Monday, October 27, 2014

World Citizenship And Its Discontents

I feel like there's an idea out there that we should think of ourselves as citizens of the world and that somehow the internet, by connecting us all up together, is part of making that happen.

Whether a person lives on your block or lives halfway across the world, no matter: with the click of a mouse you can find out what they had for breakfast or whether they're being shafted by their local city council or law enforcement or what their views are on the latest celebrity sex scandal.

It's a nice idea, and when you're looking at one of those pictures taken from space of the whole earth it's easy to get into that "big blue marble" mood. . 

But honestly it's not really working out for me.

For one thing, I can only care about a pretty limited number of people at a given time. I care a lot about the people in my actual life. I'm sad when they're sad and I'm happy when they're happy and I'm worried when they're in trouble. But I can only do that for so many people.

The rest of the world? Sorry, no. The truth is, when I read about the sadnesses, thrills, and troubles of strangers I often feel overwhelmed, annoyed, envious or impatient. And then I feel like a cold, surly, heartless son of a bitch. It's not good.

Also, I'm tired of hearing so many opinions. Why is so much of what people have to say to one another their opinions about things? "Cats are mean and destroy wildlife." "No, cats are cute but you must keep them inside." "Person X is a hateful monster." "No, person X is doing the best they could, is so much better than person Y." "X is bad." "No, people who criticize X are bad."

I have nothing against opinions per se. They're often very important. But I can only handle a few at a time. A lot of opinions send my brain into overdrive, because I don't know the backstory, or because I know part of the backstory and have to suddenly decide whether I should be learning more of the backstory which causes me to have to think about the sources of my information, or because I do know the backstory and I don't really agree and I have to think about why that is.

Worse, being a citizen of the world often seems to require having a lot of opinions. Once you've heard a bunch of things about what happened and then you've heard a bunch of opinions, you're often then asked to have an opinion. Again, nothing against opinions. I have lots. But I can only handle a few at a time. For me, forming a bunch of new ones can be a serious drain on my mental energy.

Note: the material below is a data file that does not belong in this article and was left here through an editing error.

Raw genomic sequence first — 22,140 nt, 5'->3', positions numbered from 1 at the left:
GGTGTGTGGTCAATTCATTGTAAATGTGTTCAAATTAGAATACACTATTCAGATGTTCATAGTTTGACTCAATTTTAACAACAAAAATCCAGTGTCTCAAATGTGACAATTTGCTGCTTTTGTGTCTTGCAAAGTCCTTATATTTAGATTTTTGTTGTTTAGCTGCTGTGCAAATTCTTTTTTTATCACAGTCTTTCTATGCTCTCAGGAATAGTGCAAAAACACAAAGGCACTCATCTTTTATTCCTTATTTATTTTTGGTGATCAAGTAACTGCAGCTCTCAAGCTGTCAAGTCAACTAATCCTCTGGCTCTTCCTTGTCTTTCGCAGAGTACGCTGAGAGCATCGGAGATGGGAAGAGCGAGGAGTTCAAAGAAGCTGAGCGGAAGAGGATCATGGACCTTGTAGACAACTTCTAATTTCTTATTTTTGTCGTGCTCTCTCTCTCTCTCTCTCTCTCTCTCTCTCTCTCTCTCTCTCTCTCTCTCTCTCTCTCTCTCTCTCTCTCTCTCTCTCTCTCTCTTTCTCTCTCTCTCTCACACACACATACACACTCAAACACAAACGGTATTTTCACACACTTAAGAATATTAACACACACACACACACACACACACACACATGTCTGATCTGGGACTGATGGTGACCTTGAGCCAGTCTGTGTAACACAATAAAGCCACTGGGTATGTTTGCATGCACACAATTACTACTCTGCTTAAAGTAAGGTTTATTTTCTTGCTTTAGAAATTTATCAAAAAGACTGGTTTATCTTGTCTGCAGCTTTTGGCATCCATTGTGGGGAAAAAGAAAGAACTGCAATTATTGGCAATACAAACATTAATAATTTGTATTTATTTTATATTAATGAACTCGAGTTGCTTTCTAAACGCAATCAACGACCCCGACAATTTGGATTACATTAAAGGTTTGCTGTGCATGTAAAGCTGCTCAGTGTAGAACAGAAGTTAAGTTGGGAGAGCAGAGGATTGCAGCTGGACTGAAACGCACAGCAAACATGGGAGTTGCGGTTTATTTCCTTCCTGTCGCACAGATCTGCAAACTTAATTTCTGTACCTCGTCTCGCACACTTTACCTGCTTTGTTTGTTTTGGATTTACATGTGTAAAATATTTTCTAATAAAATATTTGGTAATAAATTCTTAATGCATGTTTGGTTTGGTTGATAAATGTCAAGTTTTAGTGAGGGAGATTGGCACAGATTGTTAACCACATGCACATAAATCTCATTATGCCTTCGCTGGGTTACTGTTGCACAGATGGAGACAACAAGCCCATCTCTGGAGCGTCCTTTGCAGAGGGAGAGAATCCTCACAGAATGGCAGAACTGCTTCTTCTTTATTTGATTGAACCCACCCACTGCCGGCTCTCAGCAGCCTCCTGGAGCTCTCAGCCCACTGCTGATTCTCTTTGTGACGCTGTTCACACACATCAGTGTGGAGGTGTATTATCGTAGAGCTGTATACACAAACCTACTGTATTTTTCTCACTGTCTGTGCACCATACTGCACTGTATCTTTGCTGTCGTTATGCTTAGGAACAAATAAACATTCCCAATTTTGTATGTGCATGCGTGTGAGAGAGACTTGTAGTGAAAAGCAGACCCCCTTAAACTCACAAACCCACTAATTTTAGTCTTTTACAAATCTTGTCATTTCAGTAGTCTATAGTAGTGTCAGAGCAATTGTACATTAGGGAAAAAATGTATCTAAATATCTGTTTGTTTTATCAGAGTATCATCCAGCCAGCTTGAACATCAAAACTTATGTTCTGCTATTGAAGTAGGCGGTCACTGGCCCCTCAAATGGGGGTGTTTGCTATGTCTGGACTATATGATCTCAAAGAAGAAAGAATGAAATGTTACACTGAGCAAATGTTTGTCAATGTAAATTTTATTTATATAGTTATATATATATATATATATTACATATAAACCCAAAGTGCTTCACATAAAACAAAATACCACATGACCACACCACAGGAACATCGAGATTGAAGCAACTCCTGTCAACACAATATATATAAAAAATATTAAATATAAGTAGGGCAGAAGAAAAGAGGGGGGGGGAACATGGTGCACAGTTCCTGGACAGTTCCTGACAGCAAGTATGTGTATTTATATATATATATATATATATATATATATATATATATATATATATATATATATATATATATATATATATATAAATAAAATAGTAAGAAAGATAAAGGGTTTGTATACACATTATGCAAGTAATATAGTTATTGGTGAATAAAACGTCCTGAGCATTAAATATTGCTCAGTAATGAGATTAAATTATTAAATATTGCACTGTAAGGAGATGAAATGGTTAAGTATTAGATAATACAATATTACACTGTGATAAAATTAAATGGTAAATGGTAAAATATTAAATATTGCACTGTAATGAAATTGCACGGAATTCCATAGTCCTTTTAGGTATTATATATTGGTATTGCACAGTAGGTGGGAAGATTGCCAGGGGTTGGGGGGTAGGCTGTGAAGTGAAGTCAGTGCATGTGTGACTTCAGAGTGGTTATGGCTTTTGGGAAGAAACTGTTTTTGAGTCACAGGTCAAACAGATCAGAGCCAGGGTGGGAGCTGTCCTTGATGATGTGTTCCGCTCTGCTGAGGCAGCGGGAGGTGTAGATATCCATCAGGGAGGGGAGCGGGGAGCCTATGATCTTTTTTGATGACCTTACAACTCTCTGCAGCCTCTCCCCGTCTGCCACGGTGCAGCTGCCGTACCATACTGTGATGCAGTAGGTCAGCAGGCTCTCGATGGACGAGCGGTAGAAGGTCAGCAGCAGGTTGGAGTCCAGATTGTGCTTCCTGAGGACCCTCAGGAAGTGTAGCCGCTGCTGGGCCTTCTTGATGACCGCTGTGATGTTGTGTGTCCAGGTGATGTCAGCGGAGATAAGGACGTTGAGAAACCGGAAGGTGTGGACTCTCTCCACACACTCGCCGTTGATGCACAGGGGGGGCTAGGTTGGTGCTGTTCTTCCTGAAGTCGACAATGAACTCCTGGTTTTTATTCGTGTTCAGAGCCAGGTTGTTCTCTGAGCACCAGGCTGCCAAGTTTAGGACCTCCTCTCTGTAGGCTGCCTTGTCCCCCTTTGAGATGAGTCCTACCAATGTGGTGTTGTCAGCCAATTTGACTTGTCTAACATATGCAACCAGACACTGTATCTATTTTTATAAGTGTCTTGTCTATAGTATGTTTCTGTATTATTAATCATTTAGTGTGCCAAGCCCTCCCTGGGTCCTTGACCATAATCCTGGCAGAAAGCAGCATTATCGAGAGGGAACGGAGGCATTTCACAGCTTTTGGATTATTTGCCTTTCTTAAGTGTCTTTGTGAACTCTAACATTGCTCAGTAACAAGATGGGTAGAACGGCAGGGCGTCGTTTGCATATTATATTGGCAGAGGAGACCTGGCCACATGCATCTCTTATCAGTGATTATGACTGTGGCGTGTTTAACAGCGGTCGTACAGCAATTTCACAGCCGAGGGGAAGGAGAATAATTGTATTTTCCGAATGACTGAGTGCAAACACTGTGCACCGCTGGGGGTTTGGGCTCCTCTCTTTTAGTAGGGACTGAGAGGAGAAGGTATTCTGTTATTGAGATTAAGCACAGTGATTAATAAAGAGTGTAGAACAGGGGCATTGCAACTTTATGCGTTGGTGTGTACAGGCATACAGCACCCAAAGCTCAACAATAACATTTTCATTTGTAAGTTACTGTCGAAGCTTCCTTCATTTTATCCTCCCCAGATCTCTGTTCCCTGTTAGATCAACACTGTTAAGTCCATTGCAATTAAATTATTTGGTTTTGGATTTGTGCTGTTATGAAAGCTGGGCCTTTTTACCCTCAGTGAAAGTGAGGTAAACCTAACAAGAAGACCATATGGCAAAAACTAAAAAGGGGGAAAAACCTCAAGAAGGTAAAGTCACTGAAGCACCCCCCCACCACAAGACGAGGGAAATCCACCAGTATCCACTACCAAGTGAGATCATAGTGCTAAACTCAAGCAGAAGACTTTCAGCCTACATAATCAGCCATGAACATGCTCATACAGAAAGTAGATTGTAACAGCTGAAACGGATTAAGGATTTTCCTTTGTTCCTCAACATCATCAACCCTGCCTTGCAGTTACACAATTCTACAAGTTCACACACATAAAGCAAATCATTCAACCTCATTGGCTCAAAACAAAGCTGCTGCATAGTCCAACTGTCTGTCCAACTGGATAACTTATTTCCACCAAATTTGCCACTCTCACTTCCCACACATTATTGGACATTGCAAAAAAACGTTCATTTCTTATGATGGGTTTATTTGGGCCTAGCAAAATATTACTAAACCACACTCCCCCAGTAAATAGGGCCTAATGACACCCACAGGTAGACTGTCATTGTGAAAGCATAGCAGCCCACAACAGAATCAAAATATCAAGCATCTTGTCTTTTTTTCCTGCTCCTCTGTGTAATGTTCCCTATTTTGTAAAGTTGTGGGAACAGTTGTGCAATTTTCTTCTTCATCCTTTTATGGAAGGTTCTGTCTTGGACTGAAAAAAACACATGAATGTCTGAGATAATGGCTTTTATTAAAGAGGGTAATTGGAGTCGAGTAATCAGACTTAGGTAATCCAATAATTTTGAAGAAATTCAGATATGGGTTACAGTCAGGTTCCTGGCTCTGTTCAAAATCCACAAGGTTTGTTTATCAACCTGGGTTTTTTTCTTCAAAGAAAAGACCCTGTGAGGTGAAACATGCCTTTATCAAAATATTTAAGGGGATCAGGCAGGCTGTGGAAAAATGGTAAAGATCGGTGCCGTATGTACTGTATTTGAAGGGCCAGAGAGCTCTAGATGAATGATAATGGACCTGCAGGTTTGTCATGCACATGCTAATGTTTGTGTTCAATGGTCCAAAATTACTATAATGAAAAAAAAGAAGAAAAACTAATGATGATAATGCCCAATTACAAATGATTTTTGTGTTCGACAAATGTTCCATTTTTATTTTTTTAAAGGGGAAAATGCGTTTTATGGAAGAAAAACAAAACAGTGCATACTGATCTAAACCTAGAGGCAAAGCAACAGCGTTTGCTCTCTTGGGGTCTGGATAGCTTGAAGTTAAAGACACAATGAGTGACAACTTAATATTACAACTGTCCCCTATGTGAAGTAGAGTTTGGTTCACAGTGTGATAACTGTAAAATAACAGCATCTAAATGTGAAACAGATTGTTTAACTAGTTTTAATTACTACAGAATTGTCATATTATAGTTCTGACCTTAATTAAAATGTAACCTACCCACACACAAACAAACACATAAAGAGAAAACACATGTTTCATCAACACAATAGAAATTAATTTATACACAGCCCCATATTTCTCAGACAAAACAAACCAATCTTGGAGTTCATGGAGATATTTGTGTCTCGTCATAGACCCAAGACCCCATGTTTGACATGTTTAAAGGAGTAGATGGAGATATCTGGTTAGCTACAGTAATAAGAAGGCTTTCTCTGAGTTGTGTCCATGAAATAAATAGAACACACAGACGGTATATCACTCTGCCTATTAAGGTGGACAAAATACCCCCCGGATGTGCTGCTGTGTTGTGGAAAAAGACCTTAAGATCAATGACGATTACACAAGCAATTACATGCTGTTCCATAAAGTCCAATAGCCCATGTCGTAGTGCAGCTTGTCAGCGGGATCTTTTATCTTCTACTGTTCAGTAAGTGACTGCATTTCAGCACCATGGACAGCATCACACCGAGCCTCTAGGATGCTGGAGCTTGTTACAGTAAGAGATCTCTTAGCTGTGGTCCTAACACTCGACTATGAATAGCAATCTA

Before I started studying philosophy I studied math. And one of the things I loved about studying math was how few opinions I was called on to form. Mostly I just learned mathematical concepts and struggled to prove some things from some other things. I could go days without hearing or forming opinions.

One of the few things I heard my math professors express opinions about was the relative difficulty and merit of different kinds of math. The topology people thought that category theory was stupid and easy, or the algebra people thought analysis was dry, or someone thought the "best years" of set theory were over. It's a narrow range, and, especially as a student, it was easy to just let it go in one ear and out the other.

Once I started studying philosophy and hanging out with humanities people, I was stunned by the number of opinions I was expected to have right off the bat. "What'd you think about that article?" "What'd you think of the talk?" " What do you think about so-and-so?" "What do you think?" "What's your view on things?" "What's your take?" "We want your opinion!" Phew.

World citizenship means you can have opinions on anything, anywhere, happening in any context. It's exhausting.

But honestly, I think one of the biggest discontents of world citizenship for a lot of people is the way it constantly hammers home at you that you are a tiny speck in a gigantic world.

If you think of yourself as part of a smaller community unit, and you use that unit as a comparison class, it's likely you can achieve something great relative to that group of people. Maybe you're smart or accomplished, or maybe you're just really funny or nice, or maybe you make really great potato salad or something.

When you're a citizen of the world, you see everyone's eyes on someone else, twenty-four seven. You're either super brilliant world famous amazing person, or you've got something viral, or else ... or else you're nobody: just some fruit fly in the banquet of life.

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